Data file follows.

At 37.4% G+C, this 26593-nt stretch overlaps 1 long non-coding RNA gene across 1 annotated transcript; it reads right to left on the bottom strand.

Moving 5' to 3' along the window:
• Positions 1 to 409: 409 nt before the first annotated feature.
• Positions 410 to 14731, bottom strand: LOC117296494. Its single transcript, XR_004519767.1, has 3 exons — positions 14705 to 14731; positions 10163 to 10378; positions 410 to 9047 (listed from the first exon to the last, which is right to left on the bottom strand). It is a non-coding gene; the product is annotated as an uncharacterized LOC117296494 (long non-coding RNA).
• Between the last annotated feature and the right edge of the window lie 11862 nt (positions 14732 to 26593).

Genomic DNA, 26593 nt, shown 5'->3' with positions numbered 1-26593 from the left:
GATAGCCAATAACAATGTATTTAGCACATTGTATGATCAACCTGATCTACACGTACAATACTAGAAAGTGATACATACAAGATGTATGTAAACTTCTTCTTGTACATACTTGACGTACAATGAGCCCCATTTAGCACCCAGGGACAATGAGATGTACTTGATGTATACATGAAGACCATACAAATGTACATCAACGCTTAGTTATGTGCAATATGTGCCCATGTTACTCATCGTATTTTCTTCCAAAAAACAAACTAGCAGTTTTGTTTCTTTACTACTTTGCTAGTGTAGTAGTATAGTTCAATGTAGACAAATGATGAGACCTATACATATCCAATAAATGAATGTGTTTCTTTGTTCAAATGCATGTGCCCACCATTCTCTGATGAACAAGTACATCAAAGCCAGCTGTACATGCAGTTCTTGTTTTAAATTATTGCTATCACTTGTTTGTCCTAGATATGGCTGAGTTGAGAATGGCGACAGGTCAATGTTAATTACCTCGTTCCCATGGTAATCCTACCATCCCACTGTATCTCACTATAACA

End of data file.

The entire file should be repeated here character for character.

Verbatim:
At 37.4% G+C, this 26593-nt stretch overlaps 1 long non-coding RNA gene across 1 annotated transcript; it reads right to left on the bottom strand.

Moving 5' to 3' along the window:
• Positions 1 to 409: 409 nt before the first annotated feature.
• Positions 410 to 14731, bottom strand: LOC117296494. Its single transcript, XR_004519767.1, has 3 exons — positions 14705 to 14731; positions 10163 to 10378; positions 410 to 9047 (listed from the first exon to the last, which is right to left on the bottom strand). It is a non-coding gene; the product is annotated as an uncharacterized LOC117296494 (long non-coding RNA).
• Between the last annotated feature and the right edge of the window lie 11862 nt (positions 14732 to 26593).

Genomic DNA, 26593 nt, shown 5'->3' with positions numbered 1-26593 from the left:
GATAGCCAATAACAATGTATTTAGCACATTGTATGATCAACCTGATCTACACGTACAATACTAGAAAGTGATACATACAAGATGTATGTAAACTTCTTCTTGTACATACTTGACGTACAATGAGCCCCATTTAGCACCCAGGGACAATGAGATGTACTTGATGTATACATGAAGACCATACAAATGTACATCAACGCTTAGTTATGTGCAATATGTGCCCATGTTACTCATCGTATTTTCTTCCAAAAAACAAACTAGCAGTTTTGTTTCTTTACTACTTTGCTAGTGTAGTAGTATAGTTCAATGTAGACAAATGATGAGACCTATACATATCCAATAAATGAATGTGTTTCTTTGTTCAAATGCATGTGCCCACCATTCTCTGATGAACAAGTACATCAAAGCCAGCTGTACATGCAGTTCTTGTTTTAAATTATTGCTATCACTTGTTTGTCCTAGATATGGCTGAGTTGAGAATGGCGACAGGTCAATGTTAATTACCTCGTTCCCATGGTAATCCTACCATCCCACTGTATCTCACTATAACA